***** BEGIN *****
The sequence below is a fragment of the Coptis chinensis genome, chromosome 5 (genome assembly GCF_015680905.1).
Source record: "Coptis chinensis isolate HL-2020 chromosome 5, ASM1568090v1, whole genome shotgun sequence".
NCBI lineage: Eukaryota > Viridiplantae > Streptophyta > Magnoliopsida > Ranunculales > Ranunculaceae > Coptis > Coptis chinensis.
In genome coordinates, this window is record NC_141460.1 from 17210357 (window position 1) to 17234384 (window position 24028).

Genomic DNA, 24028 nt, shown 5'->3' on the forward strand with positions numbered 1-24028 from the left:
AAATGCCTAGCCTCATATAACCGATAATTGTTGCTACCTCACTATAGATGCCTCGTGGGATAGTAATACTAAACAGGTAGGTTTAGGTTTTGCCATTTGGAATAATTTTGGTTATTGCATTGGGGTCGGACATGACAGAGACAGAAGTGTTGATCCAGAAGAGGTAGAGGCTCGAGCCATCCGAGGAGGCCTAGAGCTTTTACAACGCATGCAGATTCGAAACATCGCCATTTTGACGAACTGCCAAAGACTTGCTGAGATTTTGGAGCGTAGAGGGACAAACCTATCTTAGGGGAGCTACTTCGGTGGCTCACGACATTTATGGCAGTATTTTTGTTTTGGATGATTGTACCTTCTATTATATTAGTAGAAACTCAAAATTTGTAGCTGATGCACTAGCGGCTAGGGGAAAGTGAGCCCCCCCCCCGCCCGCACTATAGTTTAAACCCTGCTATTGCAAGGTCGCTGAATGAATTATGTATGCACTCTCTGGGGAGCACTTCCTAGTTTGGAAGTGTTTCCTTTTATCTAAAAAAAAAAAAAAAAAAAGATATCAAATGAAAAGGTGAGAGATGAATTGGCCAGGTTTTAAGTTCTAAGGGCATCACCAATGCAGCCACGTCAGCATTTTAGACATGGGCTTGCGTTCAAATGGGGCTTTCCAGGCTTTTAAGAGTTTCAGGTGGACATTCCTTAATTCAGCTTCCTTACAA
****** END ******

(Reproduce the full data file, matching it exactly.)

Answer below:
The sequence below is a fragment of the Coptis chinensis genome, chromosome 5 (genome assembly GCF_015680905.1).
Source record: "Coptis chinensis isolate HL-2020 chromosome 5, ASM1568090v1, whole genome shotgun sequence".
NCBI lineage: Eukaryota > Viridiplantae > Streptophyta > Magnoliopsida > Ranunculales > Ranunculaceae > Coptis > Coptis chinensis.
In genome coordinates, this window is record NC_141460.1 from 17210357 (window position 1) to 17234384 (window position 24028).

Genomic DNA, 24028 nt, shown 5'->3' on the forward strand with positions numbered 1-24028 from the left:
AAATGCCTAGCCTCATATAACCGATAATTGTTGCTACCTCACTATAGATGCCTCGTGGGATAGTAATACTAAACAGGTAGGTTTAGGTTTTGCCATTTGGAATAATTTTGGTTATTGCATTGGGGTCGGACATGACAGAGACAGAAGTGTTGATCCAGAAGAGGTAGAGGCTCGAGCCATCCGAGGAGGCCTAGAGCTTTTACAACGCATGCAGATTCGAAACATCGCCATTTTGACGAACTGCCAAAGACTTGCTGAGATTTTGGAGCGTAGAGGGACAAACCTATCTTAGGGGAGCTACTTCGGTGGCTCACGACATTTATGGCAGTATTTTTGTTTTGGATGATTGTACCTTCTATTATATTAGTAGAAACTCAAAATTTGTAGCTGATGCACTAGCGGCTAGGGGAAAGTGAGCCCCCCCCCCGCCCGCACTATAGTTTAAACCCTGCTATTGCAAGGTCGCTGAATGAATTATGTATGCACTCTCTGGGGAGCACTTCCTAGTTTGGAAGTGTTTCCTTTTATCTAAAAAAAAAAAAAAAAAAAGATATCAAATGAAAAGGTGAGAGATGAATTGGCCAGGTTTTAAGTTCTAAGGGCATCACCAATGCAGCCACGTCAGCATTTTAGACATGGGCTTGCGTTCAAATGGGGCTTTCCAGGCTTTTAAGAGTTTCAGGTGGACATTCCTTAATTCAGCTTCCTTACAA